BITCOIN is the original cryptocurrency and by far the world's biggest - but how many are there?
Cryptos are created by virtual mining - a process in which computers solve an incredibly difficult maths equation and are rewarded with cryptocurrency.
But how much Bitcoin is there in the world and how many are left?
Here's what you need to know.
There are currently 18,925,137 bitcoins in existence.
That means almost 19 million have been mined.
The number typically changes about every 10 minutes as new blocks are mined.
When Bitcoin was first created by Satoshi Nakamoto in 2009, the founder put a hard limit of just under 21 million on the total number of bitcoins there could be in the world.
In fact, the exact limit is 20,999,999,9769.
They did this by putting a cap in the algorithm, meaning computers will no longer be able to solve the equation - mine Bitcoin - once 20,999,999,9769 are mined.
With the current total of just over 18.9million, that leaves 2.1million bitcoins left to be mined.
Or, more specifically, 2,074,836.
Mining is a complex and energy-intensive process, which requires a lot of computer power.
It involves using a computer to solve a mathematical problem with a 64-digit solution to create new coins.
For each problem solved, one block of Bitcoins is processed.
In addition, the miner who is first to solve the problem is rewarded with a new bitcoin.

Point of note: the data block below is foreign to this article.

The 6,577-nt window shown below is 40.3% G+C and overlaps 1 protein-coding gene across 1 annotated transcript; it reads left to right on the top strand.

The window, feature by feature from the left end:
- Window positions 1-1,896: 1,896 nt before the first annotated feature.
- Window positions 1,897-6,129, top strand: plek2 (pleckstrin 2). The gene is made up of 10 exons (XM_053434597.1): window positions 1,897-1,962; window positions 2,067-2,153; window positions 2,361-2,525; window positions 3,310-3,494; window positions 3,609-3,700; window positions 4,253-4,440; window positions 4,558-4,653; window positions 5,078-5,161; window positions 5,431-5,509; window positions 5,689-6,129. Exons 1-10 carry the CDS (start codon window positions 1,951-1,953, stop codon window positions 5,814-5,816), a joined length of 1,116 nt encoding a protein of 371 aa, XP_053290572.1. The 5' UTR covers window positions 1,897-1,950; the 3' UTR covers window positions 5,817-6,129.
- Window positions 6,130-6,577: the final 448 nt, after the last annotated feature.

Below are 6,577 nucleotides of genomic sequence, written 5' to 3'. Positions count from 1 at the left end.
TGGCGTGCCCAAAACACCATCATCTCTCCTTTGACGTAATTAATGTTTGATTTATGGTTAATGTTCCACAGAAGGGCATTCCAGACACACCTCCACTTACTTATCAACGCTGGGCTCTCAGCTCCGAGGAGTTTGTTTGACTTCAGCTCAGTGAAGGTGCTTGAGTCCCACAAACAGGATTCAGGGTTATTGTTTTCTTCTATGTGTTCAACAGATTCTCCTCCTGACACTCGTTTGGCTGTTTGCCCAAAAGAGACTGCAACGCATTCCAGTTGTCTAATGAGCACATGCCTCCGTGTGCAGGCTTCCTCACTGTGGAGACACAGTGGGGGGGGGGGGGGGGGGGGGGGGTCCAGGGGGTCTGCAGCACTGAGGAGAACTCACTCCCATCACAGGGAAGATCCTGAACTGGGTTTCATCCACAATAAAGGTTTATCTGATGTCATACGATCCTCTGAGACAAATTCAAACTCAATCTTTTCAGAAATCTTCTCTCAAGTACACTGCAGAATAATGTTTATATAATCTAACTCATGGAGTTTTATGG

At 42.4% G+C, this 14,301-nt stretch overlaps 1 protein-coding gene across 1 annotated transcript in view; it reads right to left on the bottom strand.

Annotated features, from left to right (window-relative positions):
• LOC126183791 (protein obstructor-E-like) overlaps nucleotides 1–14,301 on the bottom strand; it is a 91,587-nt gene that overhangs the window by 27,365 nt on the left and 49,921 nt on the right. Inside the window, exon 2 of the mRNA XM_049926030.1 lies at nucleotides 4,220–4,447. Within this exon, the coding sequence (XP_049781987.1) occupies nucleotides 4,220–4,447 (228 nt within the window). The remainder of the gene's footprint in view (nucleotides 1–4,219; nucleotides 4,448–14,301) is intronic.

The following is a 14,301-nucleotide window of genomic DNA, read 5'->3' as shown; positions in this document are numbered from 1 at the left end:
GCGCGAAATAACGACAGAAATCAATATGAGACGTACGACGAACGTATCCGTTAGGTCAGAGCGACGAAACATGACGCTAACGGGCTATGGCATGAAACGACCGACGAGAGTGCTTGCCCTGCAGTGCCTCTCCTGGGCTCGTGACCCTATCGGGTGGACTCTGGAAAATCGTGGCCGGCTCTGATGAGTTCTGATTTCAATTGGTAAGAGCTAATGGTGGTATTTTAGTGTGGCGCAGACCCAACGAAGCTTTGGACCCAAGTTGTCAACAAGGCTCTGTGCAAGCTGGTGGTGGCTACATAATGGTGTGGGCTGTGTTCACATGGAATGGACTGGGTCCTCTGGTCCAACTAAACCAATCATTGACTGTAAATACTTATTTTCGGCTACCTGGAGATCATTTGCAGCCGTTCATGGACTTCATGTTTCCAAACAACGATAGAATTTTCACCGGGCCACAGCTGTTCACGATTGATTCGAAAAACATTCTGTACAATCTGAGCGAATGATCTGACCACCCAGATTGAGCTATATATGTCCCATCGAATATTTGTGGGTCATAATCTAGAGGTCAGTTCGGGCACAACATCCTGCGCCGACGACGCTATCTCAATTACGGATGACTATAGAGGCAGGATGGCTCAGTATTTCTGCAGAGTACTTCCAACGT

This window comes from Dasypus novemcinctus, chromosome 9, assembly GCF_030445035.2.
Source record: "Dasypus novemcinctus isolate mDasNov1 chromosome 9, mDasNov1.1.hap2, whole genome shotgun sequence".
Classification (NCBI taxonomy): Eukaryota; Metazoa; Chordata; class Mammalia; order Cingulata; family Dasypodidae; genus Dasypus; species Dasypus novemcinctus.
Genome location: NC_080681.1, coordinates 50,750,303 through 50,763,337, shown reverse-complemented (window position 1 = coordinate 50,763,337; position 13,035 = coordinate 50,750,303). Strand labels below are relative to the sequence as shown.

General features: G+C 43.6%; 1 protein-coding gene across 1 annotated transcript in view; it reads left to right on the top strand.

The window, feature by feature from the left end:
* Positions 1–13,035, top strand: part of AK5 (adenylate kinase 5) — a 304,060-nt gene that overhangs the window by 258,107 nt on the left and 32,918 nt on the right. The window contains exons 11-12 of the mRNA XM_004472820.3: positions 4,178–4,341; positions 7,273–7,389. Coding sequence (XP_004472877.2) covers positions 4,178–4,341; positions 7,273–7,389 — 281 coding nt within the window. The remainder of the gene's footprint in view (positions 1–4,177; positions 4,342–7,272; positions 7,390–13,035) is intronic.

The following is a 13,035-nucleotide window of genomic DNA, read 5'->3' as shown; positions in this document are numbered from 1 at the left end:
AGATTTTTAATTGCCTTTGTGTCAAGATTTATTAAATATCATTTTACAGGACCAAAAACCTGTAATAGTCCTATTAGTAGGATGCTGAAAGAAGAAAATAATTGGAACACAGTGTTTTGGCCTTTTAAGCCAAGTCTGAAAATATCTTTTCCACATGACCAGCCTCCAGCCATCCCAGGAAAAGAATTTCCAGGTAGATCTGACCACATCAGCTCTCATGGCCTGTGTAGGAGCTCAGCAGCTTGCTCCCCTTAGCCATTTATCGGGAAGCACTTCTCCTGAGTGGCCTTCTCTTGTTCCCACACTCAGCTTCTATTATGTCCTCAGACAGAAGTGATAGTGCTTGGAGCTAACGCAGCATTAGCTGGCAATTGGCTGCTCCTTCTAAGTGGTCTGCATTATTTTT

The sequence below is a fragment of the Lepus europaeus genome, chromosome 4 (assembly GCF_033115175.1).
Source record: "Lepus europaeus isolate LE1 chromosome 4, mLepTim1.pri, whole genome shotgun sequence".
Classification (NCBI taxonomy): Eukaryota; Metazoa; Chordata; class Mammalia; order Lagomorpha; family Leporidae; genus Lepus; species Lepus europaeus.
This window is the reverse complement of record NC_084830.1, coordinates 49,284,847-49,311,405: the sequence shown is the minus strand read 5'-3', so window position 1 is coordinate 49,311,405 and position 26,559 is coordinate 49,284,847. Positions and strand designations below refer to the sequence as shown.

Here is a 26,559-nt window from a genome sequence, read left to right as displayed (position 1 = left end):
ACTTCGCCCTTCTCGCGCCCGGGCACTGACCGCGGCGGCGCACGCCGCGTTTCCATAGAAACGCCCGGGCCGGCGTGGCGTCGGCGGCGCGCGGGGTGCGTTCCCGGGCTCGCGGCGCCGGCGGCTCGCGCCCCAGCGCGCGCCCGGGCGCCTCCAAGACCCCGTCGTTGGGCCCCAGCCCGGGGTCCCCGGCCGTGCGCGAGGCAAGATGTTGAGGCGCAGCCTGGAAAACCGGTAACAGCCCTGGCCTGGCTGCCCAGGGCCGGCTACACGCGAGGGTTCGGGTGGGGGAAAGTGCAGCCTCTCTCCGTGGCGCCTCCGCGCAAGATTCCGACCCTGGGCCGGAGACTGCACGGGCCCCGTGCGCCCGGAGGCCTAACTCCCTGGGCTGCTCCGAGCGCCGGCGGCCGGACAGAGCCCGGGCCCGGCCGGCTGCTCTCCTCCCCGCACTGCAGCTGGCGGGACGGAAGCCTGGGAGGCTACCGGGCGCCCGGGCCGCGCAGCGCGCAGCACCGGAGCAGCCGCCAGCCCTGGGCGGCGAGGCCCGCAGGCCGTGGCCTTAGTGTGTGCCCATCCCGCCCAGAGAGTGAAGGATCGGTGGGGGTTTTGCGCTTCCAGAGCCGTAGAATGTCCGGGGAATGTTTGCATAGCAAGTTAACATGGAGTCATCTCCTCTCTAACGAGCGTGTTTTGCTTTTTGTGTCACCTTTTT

These new coins are then stored virtually through an online database called the blockchain.
The maximum amount of bitcoins that can ever exist is 21 million.
To be precise, a total of 20,999,999,9769 bitcoins will be created in total.
The exact number cannot be calculated.
However, it is estimated that 3-4 million bitcoins are lost forever.
That's because owners of the coin have forgotten their password, misplaced hardware wallets and more.
Once your bitcoin is gone, it's really gone.
It is estimated that 900 new bitcoins are mined per day.
On average, 144 blocks are mined daily and each contains 6.25 Bitcoins.
It is believed that the last bitcoin will be mined in 2140.
No new bitcoins will enter circulation after the mining of the last one.
Currently, miners earn their income via the block reward.
When all 21 million bitcoins are mined, there won't be a block reward to pay the miners.
Instead, they will be rewarded with transaction fees.
Bitcoin suffered a collapse this afternoon before bouncing back in less than 15 minutes.
The currency collapsed below $40,000 for the first time since early August 2021, during a long and painful summer slump.
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